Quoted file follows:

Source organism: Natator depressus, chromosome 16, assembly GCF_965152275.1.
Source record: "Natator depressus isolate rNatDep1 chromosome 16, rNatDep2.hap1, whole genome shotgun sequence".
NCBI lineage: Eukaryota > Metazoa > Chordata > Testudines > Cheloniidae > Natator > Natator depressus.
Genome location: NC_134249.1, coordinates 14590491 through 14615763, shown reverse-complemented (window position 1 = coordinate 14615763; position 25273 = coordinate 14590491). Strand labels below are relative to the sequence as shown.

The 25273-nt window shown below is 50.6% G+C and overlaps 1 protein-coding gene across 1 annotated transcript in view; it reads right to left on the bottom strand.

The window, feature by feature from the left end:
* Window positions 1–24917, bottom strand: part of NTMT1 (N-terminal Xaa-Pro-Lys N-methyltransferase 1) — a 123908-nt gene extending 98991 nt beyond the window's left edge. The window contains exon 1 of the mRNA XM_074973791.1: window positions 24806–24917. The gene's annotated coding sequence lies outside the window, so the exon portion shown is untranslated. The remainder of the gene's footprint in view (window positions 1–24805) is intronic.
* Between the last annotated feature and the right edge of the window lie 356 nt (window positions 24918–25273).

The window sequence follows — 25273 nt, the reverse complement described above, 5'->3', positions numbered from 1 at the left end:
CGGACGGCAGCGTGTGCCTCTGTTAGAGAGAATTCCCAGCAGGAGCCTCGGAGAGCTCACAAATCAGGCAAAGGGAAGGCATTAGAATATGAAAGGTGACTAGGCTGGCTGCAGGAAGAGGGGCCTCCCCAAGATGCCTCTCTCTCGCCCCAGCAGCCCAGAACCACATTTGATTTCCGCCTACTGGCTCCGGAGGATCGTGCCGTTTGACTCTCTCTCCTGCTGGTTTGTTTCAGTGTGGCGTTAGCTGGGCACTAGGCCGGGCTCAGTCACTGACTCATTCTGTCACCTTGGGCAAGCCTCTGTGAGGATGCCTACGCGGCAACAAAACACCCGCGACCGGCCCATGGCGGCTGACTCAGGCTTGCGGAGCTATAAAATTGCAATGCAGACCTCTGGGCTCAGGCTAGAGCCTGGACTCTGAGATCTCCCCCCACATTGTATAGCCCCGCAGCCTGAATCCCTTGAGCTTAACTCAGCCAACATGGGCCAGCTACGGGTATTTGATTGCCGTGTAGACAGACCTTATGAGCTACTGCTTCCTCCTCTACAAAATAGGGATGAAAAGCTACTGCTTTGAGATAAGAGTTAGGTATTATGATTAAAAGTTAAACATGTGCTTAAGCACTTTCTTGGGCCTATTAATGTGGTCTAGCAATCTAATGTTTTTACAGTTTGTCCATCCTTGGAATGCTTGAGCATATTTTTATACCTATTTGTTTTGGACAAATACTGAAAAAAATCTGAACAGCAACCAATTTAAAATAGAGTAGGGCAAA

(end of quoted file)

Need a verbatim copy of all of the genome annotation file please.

Source organism: Natator depressus, chromosome 16, assembly GCF_965152275.1.
Source record: "Natator depressus isolate rNatDep1 chromosome 16, rNatDep2.hap1, whole genome shotgun sequence".
NCBI lineage: Eukaryota > Metazoa > Chordata > Testudines > Cheloniidae > Natator > Natator depressus.
Genome location: NC_134249.1, coordinates 14590491 through 14615763, shown reverse-complemented (window position 1 = coordinate 14615763; position 25273 = coordinate 14590491). Strand labels below are relative to the sequence as shown.

The 25273-nt window shown below is 50.6% G+C and overlaps 1 protein-coding gene across 1 annotated transcript in view; it reads right to left on the bottom strand.

The window, feature by feature from the left end:
* Window positions 1–24917, bottom strand: part of NTMT1 (N-terminal Xaa-Pro-Lys N-methyltransferase 1) — a 123908-nt gene extending 98991 nt beyond the window's left edge. The window contains exon 1 of the mRNA XM_074973791.1: window positions 24806–24917. The gene's annotated coding sequence lies outside the window, so the exon portion shown is untranslated. The remainder of the gene's footprint in view (window positions 1–24805) is intronic.
* Between the last annotated feature and the right edge of the window lie 356 nt (window positions 24918–25273).

The window sequence follows — 25273 nt, the reverse complement described above, 5'->3', positions numbered from 1 at the left end:
CGGACGGCAGCGTGTGCCTCTGTTAGAGAGAATTCCCAGCAGGAGCCTCGGAGAGCTCACAAATCAGGCAAAGGGAAGGCATTAGAATATGAAAGGTGACTAGGCTGGCTGCAGGAAGAGGGGCCTCCCCAAGATGCCTCTCTCTCGCCCCAGCAGCCCAGAACCACATTTGATTTCCGCCTACTGGCTCCGGAGGATCGTGCCGTTTGACTCTCTCTCCTGCTGGTTTGTTTCAGTGTGGCGTTAGCTGGGCACTAGGCCGGGCTCAGTCACTGACTCATTCTGTCACCTTGGGCAAGCCTCTGTGAGGATGCCTACGCGGCAACAAAACACCCGCGACCGGCCCATGGCGGCTGACTCAGGCTTGCGGAGCTATAAAATTGCAATGCAGACCTCTGGGCTCAGGCTAGAGCCTGGACTCTGAGATCTCCCCCCACATTGTATAGCCCCGCAGCCTGAATCCCTTGAGCTTAACTCAGCCAACATGGGCCAGCTACGGGTATTTGATTGCCGTGTAGACAGACCTTATGAGCTACTGCTTCCTCCTCTACAAAATAGGGATGAAAAGCTACTGCTTTGAGATAAGAGTTAGGTATTATGATTAAAAGTTAAACATGTGCTTAAGCACTTTCTTGGGCCTATTAATGTGGTCTAGCAATCTAATGTTTTTACAGTTTGTCCATCCTTGGAATGCTTGAGCATATTTTTATACCTATTTGTTTTGGACAAATACTGAAAAAAATCTGAACAGCAACCAATTTAAAATAGAGTAGGGCAAA